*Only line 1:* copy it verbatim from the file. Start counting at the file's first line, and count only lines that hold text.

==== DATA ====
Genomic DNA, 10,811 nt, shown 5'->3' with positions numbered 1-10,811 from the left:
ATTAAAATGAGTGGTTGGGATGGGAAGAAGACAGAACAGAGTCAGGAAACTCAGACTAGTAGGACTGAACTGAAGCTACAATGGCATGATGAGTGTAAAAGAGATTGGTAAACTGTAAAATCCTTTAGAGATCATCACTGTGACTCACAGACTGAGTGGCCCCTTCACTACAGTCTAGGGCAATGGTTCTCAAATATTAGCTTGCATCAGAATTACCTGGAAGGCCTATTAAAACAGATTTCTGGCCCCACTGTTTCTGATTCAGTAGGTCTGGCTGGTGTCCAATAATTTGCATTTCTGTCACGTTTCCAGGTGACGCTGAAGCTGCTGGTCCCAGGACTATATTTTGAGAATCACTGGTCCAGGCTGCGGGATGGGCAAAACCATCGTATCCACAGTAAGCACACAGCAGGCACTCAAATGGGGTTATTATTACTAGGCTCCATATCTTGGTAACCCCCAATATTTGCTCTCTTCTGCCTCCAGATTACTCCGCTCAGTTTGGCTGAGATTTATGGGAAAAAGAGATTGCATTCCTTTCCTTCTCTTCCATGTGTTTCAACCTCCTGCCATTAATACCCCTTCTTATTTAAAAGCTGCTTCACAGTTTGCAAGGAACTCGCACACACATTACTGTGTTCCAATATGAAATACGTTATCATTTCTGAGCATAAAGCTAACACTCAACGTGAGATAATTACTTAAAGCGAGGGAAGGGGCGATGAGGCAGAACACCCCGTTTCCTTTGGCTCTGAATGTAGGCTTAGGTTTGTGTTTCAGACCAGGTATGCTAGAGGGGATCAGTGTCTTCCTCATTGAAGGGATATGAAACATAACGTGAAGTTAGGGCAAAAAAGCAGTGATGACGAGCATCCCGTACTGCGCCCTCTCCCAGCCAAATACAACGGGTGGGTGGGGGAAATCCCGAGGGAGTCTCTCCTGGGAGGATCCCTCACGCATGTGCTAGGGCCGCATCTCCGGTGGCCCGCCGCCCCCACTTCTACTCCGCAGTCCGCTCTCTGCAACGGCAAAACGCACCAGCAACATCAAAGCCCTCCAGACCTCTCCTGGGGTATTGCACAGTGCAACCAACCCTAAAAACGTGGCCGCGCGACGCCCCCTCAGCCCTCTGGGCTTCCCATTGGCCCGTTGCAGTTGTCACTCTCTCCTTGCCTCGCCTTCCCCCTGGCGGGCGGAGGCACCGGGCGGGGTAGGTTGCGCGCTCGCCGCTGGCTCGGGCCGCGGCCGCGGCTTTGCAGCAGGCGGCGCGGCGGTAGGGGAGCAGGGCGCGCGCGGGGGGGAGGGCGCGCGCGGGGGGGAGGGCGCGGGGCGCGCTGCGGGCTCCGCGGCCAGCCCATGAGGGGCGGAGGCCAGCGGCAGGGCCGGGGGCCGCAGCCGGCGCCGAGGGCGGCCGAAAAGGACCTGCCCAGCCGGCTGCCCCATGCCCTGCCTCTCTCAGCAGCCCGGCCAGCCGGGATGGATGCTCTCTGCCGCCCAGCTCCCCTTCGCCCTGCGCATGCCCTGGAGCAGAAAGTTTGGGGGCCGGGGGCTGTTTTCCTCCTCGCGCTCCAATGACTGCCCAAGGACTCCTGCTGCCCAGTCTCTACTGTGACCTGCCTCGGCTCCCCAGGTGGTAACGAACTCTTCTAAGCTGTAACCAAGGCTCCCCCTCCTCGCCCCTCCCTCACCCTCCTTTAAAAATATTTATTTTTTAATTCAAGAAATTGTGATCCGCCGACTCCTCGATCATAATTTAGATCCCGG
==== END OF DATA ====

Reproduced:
Genomic DNA, 10,811 nt, shown 5'->3' with positions numbered 1-10,811 from the left: